“Steinway offers possibilities and versatilities that no other piano makers can match. Whether the music requires fiery bravura or exquisite colours, they organically enable me to translate my expression through a wide-ranging tonal palette.”

Wayne Weng

Steinway Artist Wayne Weng’s playing has been described as “vibrant and immensely musical,” and as having “delicacy amounting to almost reverence [...] through gossamer touch” (Wiltshire Gazette & Herald).  His “ability to modulate the piano’s sound [...] coupled with his great ear easily gave him an edge” (Sioux City Journal) to win the first prize at the 2013 Iowa Piano Competition.  He was also a prizewinner at the Washington International Competition for Piano, where his performance in the final round “raised the excitement level of the afternoon several notches.” (The Washington Post). 

As a soloist as well as a collaborator, Wayne Weng has performed in Canada, the United States, England, Italy, France, Holland, Belgium, Austria, Serbia, Egypt, Hong Kong and Taiwan.  Venues include the Kennedy Center in Washington, D.C., Chicago Cultural Center, Bösendorfer Hall at the Mozarthaus in Vienna, Sala dei Notari and Teatro Pavone in Perugia, the Palace of Fontainebleau, the Fitzwilliam Museum at the Cambridge University, Bargemusic in New York, the National Music Museum in South Dakota, the 92nd St. Y in New York, Steinway Hall in New York, the Brooklyn Public Library, the 100 Club in London, the Brahms Museum in Mürzzuschlag, the Polish Consulate in New York, the Bulgarian Consulate in New York, Cairo Opera House, Taiwan Economic and Cultural Office in New York, the Chan Centre in Vancouver, the Orpheum Theatre in Vancouver, and the British Columbia Governor House.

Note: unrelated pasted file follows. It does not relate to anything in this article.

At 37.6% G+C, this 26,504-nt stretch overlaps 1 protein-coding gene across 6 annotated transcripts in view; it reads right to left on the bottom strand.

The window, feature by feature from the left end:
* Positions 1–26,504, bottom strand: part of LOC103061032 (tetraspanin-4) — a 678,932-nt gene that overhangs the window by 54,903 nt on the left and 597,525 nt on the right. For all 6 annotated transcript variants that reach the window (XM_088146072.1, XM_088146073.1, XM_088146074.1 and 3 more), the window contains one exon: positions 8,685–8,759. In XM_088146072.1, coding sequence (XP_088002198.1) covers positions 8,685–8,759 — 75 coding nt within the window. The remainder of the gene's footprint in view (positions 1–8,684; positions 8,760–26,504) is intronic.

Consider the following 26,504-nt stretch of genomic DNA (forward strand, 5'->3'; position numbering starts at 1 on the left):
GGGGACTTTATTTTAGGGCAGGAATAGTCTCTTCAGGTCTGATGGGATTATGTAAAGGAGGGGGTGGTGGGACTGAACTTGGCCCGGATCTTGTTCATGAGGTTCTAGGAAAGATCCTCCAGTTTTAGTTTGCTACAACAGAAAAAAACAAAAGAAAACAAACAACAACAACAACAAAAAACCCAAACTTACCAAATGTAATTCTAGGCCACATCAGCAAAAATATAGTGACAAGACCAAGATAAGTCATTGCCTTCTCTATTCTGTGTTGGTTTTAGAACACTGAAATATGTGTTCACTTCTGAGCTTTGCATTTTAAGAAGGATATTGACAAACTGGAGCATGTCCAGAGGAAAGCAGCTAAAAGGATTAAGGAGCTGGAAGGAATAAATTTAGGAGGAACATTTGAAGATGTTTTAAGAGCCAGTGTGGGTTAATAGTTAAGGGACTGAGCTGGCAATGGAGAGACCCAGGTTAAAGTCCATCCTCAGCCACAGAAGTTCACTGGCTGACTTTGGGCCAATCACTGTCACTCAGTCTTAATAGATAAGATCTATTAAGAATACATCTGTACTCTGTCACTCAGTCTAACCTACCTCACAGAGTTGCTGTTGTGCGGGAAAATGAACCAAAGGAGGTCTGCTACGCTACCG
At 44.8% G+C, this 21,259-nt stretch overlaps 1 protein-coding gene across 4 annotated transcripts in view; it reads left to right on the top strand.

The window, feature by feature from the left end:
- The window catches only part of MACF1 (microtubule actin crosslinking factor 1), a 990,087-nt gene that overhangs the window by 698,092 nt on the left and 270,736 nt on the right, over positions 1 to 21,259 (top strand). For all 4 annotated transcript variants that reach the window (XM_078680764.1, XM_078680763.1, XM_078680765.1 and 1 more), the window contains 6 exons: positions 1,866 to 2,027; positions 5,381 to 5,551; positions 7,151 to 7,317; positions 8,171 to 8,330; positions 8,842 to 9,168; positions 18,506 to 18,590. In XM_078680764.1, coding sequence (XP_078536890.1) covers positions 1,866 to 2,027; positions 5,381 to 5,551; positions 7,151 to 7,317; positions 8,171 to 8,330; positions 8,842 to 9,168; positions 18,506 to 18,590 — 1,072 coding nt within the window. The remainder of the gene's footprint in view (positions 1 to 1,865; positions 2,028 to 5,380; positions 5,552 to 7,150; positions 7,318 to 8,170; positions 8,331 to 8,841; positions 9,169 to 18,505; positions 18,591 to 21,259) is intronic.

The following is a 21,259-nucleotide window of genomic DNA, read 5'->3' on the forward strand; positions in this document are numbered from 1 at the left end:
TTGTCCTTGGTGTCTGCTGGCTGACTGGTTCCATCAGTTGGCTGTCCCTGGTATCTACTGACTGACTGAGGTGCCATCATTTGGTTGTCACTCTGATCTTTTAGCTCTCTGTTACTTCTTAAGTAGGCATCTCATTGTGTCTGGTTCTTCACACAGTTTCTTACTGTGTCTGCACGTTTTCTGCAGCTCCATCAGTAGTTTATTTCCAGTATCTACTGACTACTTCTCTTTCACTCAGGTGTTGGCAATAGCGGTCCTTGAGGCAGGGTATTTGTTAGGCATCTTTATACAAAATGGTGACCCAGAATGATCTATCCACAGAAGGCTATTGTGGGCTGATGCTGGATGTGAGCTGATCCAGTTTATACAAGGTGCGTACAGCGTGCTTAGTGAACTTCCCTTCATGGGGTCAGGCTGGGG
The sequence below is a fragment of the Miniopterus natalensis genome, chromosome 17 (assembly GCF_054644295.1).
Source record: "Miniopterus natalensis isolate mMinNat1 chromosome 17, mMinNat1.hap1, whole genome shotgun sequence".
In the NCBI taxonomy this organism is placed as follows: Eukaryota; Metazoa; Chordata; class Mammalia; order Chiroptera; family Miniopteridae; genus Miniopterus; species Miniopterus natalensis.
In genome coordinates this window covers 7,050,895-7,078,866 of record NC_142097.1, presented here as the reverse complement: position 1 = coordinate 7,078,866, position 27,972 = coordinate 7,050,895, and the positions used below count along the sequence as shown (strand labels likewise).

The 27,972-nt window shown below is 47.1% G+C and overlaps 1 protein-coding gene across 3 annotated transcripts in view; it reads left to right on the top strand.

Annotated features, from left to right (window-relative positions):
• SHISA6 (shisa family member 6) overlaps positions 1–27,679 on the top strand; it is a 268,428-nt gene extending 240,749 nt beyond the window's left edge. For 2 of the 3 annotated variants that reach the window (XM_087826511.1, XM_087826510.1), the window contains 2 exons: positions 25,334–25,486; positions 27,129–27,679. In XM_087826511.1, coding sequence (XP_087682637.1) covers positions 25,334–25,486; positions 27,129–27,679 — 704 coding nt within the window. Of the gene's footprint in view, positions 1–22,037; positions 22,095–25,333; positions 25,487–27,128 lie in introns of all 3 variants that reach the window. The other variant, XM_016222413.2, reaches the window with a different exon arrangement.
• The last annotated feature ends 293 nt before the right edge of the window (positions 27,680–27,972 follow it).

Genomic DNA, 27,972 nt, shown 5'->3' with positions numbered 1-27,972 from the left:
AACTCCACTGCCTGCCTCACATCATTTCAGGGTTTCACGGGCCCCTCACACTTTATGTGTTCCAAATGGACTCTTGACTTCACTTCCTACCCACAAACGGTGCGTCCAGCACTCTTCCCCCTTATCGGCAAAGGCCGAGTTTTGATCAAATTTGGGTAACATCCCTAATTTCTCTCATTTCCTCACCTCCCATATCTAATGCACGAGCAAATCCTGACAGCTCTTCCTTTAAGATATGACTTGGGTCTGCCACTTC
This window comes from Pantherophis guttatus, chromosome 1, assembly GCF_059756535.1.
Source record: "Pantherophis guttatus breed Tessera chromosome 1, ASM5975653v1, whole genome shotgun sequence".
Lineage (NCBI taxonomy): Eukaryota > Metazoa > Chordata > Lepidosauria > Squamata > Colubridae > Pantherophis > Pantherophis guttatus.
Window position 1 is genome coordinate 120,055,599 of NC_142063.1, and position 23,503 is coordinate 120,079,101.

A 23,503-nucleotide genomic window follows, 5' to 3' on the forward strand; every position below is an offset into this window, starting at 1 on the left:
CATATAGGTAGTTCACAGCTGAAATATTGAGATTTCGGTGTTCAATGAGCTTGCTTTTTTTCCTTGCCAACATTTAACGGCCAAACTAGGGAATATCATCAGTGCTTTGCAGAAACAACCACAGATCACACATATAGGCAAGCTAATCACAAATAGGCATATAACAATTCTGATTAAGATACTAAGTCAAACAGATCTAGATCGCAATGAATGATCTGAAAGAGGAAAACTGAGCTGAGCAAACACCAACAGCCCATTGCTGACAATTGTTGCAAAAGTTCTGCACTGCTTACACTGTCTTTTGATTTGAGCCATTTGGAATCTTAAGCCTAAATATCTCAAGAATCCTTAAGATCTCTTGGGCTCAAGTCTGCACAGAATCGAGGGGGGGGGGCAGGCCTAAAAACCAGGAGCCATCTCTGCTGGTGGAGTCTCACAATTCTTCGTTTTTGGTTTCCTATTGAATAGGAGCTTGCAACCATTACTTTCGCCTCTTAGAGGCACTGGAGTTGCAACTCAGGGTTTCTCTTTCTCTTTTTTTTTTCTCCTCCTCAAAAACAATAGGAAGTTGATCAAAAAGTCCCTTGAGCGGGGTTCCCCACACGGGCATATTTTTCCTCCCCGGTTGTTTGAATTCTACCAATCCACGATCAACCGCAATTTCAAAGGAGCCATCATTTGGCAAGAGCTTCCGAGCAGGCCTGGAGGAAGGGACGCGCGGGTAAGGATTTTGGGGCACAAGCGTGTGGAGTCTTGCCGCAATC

He has performed concerti with the Vancouver Symphony Orchestra, Sioux City Symphony Orchestra, Vancouver Metropolitan Orchestra, Cascade Symphony Orchestra, Yonkers Philharmonic Orchestra, West Coast Symphony, Philharmonic Orchestra of University of Alicante, Victoria Symphony Orchestra, Orchestra Seattle, and the Avanti Orchestra. 

His performances have been featured on radio stations such as WFMT Chicago, WQXR New York, CBC Radio and Seattle King FM.  As a member of the Phoenix Ensemble, his first commercial recording was released in 2017 to critical acclaim. 

Wayne Weng’s musical interests and skills extend beyond classical music.  An avid improviser, he enjoys drawing connections between classical and non-classical music by thematically incorporating music from the American Songbook to the Beatles to Radiohead into his recital programs. 

In addition to performing, he devotes much of his time nurturing young students.  His teaching studio in Vancouver was recently named a Steinway Select School. His students have won national and international competitions, performed concerti with orchestras, received gold medals from the Royal Conservatory of Music, and appeared at venues such as the Weill Hall at Carnegie Hall.  He serves as the Chair of Piano Department at the Lindeblad School of Music in New Jersey, and has also served on the faculty of Music Fest Perugia.  He has adjudicated at the Festival on the Lake and the North Shore Music Festival in British Columbia, the International Chopin Youth Competition in Houston, the Leschetizky Association Concerto Competition, and Connecticut State Music Teachers Association Competition.

Wayne Weng studied with Donna Fishwick and Sasha Starcevich during his pre-college years.  He received his Bachelor of Music degree along with the coveted Performer’s Certificate from the Eastman School of Music in 2006, under the tutelage of Natalya Antonova.  He holds two master’s degrees: one from the Mannes College of Music, where he studied with Pavlina Dokovska, and another from the Guildhall School of Music and Drama, where he studied with Joan Havill and graduated with distinction.  Thereafter, he earned an Artist Diploma from the Yale University under the guidance of Peter Frankl.  He received his Doctor of Musical Arts degree from the City University of New York’s Graduate Center while studying with Ursula Oppens.  His doctoral dissertation, The Mutability of the Score: An Examination of the Value of Score Alteration in Virtuosic Piano Repertoire, was nominated for the Barry S. Brook dissertation prize.  He has been awarded grants from The Solti Foundation and the British Columbia Arts Council.

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